Beam walking test

Beam walking was used to assess fine motor coordination 1, 7 and 14 days after MCAO (Wang et al., 2020b). Mice were placed on a beam approximately 100 cm long and 0.8 cm wide. Foam pads were placed under the beam to protect mice from falling injury. The time to cross the beam was recorded by a detector with a timer and then analyzed. The maximum time allowed for the whole process was 2 minutes.

Foot fault test

The motor coordination of mice was tested by foot faults 1, 7 and 14 days after MCAO (Zuo et al., 2019). Mice were placed on a grid for 2 minutes to observe their movements. We monitored when the mouse’s feet missed the grid and fell into the gap. The total number of mouse foot faults was recorded. The percentage of mouse foot faults was calculated and statistically analyzed.

Brain water content

Twenty-four hours after MCAO, the animals were anesthetized with isoflurane and decapitated. Brains were quickly extracted and separated into the left and right hemisphere and cerebellum. Samples were weighed before (wet weight) and after (dry weight) the brain tissue was placed in an oven at 105°C for 72 hours. The brain water content (%) was calculated as follows: 100 – dry weight/wet weight × 100 (Zuo et al., 2019).

Evaluation of BBB disruption (Evans blue assay)

Two percent Evans blue (Sigma-Aldrich) was injected intraperitoneally (2 mL/kg of body weight) 22 hours after MCAO. The dye was allowed to circulate for 2 hours. After anesthesia with isoflurane, animals were perfused with ice-cold PBS via intracardial injection and euthanized. Brains were sectioned coronally at 1-mm intervals and photographed. Additionally, the ipsilateral hemisphere was collected and weighed. Then, 1 mL of PBS was added to the brain samples, which were homogenized, centrifuged at 12,000 × g for 20 minutes at 4°C, and the supernatants were collected. Half a milliliter of the supernatants was mixed with an equal volume of 100% trichloroacetic acid and incubated overnight at 4°C. On the next day, the samples were centrifugated and the supernatants were collected. The content of Evans blue in the ipsilateral hemisphere was calculated according to a standard curve (Zuo et al., 2019).

In vitro microglia oxygen-glucose deprivation/reoxygenation model

Primary microglia culture was performed as previously described (Chen et al., 2019a). Twenty-four neonatal 1–2-day-old C57BL/6J mice (Shanghai Lingchang Biological Technology Limited Company) were anesthetized with isoflurane and the brains were extracted rapidly. The cerebral cortices were dissected on ice and digested with 0.05% trypsin/ethylenediaminetetraacetic acid for 15 minutes at 37°C. Then, 10% fetal bovine serum in Dulbecco’s modified Eagle’s medium (Cat# 11965092, Thermo Fisher Scientific, Waltham, MA, USA) was added to stop the digestion. After centrifugation at 300 × g for 5 minutes, the cells were plated on poly D-lysine-coated culture dishes and cultured with 10% fetal bovine serum in Dulbecco’s modified Eagle’s medium supplemented with B27 (Cat# 17504044, Thermo Fisher Scientific) at 37°C in a humidified 5% CO2 atmosphere. On day 11, microglial cells were collected by shaking the flasks at 5 × g for 2 hours, then cultured for 2 days. The purity of the microglial cultures was examined by immunostaining with a mouse monoclonal anti-ionized calcium-binding adapter molecule 1 (Iba1) antibody (1:200, Cat# ab15690, RRID:AB_2224403, Abcam, Cambridge, UK) and Alexa 488-labeled goat anti-mouse IgG (Cat# ab150113, RRID:AB_2576208, Abcam) and was determined to be > 97%.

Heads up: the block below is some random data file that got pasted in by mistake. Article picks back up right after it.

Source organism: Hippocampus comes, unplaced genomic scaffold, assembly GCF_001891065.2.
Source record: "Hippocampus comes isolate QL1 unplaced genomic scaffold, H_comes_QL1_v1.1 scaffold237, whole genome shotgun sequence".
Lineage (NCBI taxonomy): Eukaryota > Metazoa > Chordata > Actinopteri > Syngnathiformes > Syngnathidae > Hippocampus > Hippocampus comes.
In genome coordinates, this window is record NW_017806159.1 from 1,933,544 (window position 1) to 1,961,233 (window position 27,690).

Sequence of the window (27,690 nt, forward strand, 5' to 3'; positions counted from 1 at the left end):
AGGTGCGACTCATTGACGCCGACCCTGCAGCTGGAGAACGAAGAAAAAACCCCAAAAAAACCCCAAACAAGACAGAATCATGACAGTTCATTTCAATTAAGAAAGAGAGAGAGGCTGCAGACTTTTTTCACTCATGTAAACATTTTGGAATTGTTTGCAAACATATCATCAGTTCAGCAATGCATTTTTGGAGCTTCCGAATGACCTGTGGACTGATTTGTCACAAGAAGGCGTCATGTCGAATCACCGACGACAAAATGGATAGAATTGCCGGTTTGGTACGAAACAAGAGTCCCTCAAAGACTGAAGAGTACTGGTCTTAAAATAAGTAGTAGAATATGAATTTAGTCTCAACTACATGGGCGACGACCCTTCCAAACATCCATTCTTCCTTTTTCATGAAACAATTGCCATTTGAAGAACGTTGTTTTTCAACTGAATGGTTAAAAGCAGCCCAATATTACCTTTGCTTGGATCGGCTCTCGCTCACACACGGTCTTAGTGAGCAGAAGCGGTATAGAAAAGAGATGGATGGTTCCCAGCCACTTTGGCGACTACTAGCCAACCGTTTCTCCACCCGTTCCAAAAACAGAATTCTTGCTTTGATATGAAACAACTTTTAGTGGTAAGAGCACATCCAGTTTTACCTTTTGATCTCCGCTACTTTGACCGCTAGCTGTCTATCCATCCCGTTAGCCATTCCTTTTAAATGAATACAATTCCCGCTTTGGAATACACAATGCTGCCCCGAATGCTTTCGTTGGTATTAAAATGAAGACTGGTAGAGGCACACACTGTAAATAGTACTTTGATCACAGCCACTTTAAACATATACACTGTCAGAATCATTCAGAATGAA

An in vitro oxygen-glucose deprivation (OGD)/reoxygenation model was established as previously described (Ji et al., 2019). The medium of the microglial cells was replaced with glucose-free Dulbecco’s modified Eagle’s medium (Gibco, Cat#11966025) and transferred to a ProOx C21 hypoxia chamber (BioSpherix, Parish, NY, USA) containing 94% N2/5% CO2/1% O2 for 3 hours. Reoxygenation was initiated by returning the cells to normal conditions, followed by addition of 100 nmol/mL agomiR-455-5p, antagomiR-455-5p, or their negative control to the medium.

Western blot assay

To study the role of miR-455-5p in the regulation of inflammation, the expression of CCR5, tumor necrosis factor-α (TNF-α), and interleukin-1β (IL-1β) were determined by western blotting at 24 hours after the OGD. The ipsilateral cortex samples were collected, homogenized with radio immunoprecipitation assay buffer (Cat# P0013B, Beyotime, Shanghai, China), and centrifuged. The supernatants were diluted with radio immunoprecipitation assay buffer and used for western blot assays (Zuo et al., 2019). After electrophoresis, proteins were transferred to polyvinylidene difluoride membranes. The membranes were blocked with 5% milk blocking buffer (nonfat milk diluted in Tris-buffered saline with Tween 20) for 1 hour. After several washes, the membranes were incubated with the following primary antibodies: rabbit polyclonal anti-CCR5 (1:1000, Cat# ab65850, RRID: AB_1140936, Abcam), mouse monoclonal anti-TNF-α (1:1000, Cat# ab8348, RRID: AB_306503, Abcam), rabbit polyclonal anti-IL-1β (1:1000, Cat# ab9722, RRID: AB_308765, Abcam), or rabbit polyclonal anti-β-actin (1:1000, Cat# ab8227, RRID: AB_2305186, Abcam) at 4°C overnight. Membranes were then washed with 1× Tris-buffered saline with Tween 20, incubated with secondary antibodies (goat anti-mouse IgG, 1: 2000, Cat# SA00001-1, RRID: AB_2722565, Proteintech Group, Rosemont, IL, USA; goat anti-rabbit IgG, 1:2000, Cat# SA00001-2, RRID: AB_2722564, Proteintech Group) for about 3 hours at room temperature, and exposed to a chemiluminescence detection system (FC12, Odyssey, Lincoln, NE, USA). For quantification, the optical density values of CCR5, TNF-α, and IL-1β, which were determined by ImageJ version 6.0 (National Institutes of Health, Bethesda, MD, USA), were normalized to β-actin.

Real-time polymerase chain reaction